Constraining Relative Timing Between Stations Recorded On Analog Seismograms

With modern day technologies such as GPS timing, we often take for granted the synchronization of data across stations and networks. However, this was not the case in the era of analog recording on paper seismograms. During this era, it was usually the case that each instrument had its own clock. Each of these were independent of all other clocks in the sense of being set independently, drifting independently, and being reset independently. As such the relative timing of analog data between stations is quite uncertain.

To better constrain relative timing error in digitized analog records, the inherent symmetry of ambient noise correlations can be utilized. Most analog seismograms span 24 hours and are not necessarily changed over at the same time; as a result, ambient noise correlations must be computed for time windows spanning less than 24 hours. When relative timing offsets are introduced to the time series from which noise correlations are computed, the entire structure will shift towards either the positive or negative time lag. This effectively moves the center of symmetry to the time lag indicating relative timing error (e.g., a center of symmetry at -2.5s would indicate a 2.5s relative timing offset, and a center of symmetry at 0s would indicate no relative timing offset). In order to find this center of symmetry, noise correlations are folded at different time lags and strength of symmetry is inferred from a cross-correlation value for the two sides (Figure 1).

Figure 1: (a) Single-day noise correlation function generated for December 18, 2018 using data from UWE and HILB (black curve) normalized by maximum amplitude on either side of the gray line marking where the highest correlation coefficient occurs. (b) Cross correlation values for symmetry at different time offsets. Note that the x-axis is expanded compared to (a), and that the full width of the half height between the peak and smaller of the two minima (grey arrow) around it is shown by the open arrow. Half of this width is used to provide the uncertainty estimate. The highest correlation coefficient of 0.6 occurs at 0.02 seconds (vertical grey line).

When this method is applied to several days of digitized analog data from two stations (Figure 2, data can be found here) recorded in August 1988 on the Hawaiian Volcano Observatory (HVO) network, time corrections ranging up to about 6 seconds are obtained (Table 1). Additionally, the time corrections obtained from examining cross-correlation symmetry are compared to those obtained from considering the difference in arrival times of two very similar events (at teleseismic distance) at the same two stations, one event occuring during the analog era in question, and the other occuring during the well-timed modern era.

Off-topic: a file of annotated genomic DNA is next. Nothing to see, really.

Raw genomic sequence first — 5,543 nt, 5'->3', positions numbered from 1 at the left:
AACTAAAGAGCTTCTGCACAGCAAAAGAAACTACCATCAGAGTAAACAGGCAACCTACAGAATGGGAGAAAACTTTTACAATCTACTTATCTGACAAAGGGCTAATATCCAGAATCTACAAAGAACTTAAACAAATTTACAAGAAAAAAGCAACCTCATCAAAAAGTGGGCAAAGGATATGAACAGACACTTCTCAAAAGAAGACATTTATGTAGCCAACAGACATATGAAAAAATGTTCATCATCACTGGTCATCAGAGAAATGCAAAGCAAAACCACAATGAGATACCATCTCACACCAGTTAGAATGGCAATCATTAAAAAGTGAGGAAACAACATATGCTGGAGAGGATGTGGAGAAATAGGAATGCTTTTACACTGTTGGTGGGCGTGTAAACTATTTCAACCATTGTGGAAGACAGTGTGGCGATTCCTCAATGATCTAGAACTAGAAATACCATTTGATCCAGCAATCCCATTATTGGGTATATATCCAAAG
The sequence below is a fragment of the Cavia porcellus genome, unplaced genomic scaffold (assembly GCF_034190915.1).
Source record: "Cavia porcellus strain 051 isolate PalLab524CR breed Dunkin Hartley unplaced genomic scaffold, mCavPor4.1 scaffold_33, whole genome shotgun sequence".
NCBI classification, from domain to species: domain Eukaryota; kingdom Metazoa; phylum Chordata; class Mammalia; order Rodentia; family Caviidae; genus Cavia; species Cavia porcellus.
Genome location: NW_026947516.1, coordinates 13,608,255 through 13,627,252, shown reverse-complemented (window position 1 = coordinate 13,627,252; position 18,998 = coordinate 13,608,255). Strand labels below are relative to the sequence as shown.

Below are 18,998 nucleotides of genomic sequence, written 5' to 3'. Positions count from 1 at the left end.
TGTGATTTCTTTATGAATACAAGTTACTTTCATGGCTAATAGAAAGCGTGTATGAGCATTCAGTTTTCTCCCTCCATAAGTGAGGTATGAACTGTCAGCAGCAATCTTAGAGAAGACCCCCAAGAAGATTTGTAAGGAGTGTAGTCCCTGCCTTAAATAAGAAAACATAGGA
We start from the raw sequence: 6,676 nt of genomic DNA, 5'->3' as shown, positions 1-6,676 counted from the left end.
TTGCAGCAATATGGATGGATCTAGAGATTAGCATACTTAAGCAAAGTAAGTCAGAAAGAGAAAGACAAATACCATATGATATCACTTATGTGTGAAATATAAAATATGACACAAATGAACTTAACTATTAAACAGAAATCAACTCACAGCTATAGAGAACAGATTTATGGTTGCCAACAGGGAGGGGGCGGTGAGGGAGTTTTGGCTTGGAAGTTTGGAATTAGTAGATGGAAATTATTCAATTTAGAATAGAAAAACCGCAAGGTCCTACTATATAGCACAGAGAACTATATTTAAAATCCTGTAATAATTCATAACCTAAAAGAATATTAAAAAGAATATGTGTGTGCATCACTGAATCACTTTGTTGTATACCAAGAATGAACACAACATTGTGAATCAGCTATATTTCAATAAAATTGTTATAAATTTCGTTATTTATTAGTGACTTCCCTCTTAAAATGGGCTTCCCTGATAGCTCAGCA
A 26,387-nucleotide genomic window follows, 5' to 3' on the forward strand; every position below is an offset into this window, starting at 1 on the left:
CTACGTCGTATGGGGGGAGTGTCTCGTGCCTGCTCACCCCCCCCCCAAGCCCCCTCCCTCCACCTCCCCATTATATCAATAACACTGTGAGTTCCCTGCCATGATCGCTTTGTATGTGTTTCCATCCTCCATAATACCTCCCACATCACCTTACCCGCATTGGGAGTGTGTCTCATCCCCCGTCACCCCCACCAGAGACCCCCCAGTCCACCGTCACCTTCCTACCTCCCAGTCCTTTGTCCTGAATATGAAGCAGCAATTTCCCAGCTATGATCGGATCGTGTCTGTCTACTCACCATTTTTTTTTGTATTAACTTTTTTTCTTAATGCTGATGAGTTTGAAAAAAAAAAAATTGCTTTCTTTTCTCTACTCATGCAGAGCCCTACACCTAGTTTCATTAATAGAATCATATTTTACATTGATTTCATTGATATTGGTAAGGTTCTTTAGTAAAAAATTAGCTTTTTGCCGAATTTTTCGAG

Figure 2: Overlap of historical analog records from HVO stations UWE and HILB over the time period August 7 to 10, 1988. The two shaded vertical strips mark the spans of the records, and the black box outlines indicate the 6 separate noise correlation functions that can be used to compute relative time offsets. The stars indicate the timing of the earthquakes used in the teleseismic arrival analysis. The labels 0807B through 0810A correspond to the time windows summarized in Table 1 below.

Table 1: Time corrections from different methods for historical analog records. The first column gives the overlapping time window identified with the starting date with A corresponding to 6-hour overlaps, and B corresponding to 18-hour overlaps between stations UWE and HILB (Figure~\ref{fig:analogOverlap}). The associated time corrections obtained through symmetry analysis (second column) and teleseismic analysis (third column) are given in seconds.

The data used in this study(both scanned analog seismograms and SAC files resultant from their digitization) can be found here in the Historical Seismograms and Digitization section of the Resources page.

This research has been presented as:

Lee, T., M. Ishii, and P. Okubo (2019, submitted). Relative Time Corrections for Analog Seismograms via Use of the Single Day Ambient Noise Correlation Function, submitted to the Bulletin of the Seismological Society of America.

Lee, T., M. Ishii, and P. Okubo (2019). Relative Time Corrections for Digitized Analog Seismograms via the Noise Correlation Function, presented at 2019 Annual Meeting, AGU, San Francisco, CA, 9-13 Dec.

Lee, T., and M. Ishii (2019). Relative Time Corrections for Digitized Analog Records, presented at Securing Legacy Seismic Data to Enable Future Discoveries, NSF Supported Workshop, Albuquerque, NM, 18-19 Sep.

Lee, T., M. Ishii, and P. Okubo (2018). Consistent inconsistencies: A new method for assessing time corrections needed for analog seismograms, Poster M1 presented at 2018 Workshop, IRIS, Albuquerque, NM, 12-14 Jun.

Back to other research projects.

Department of Earth and Planetary Sciences / Harvard University / 20 Oxford Street / Cambridge / MA 02138 / U.S.A. / Telephone: +1 617 495 2350 / Fax: +1 617 496 1907 / Email: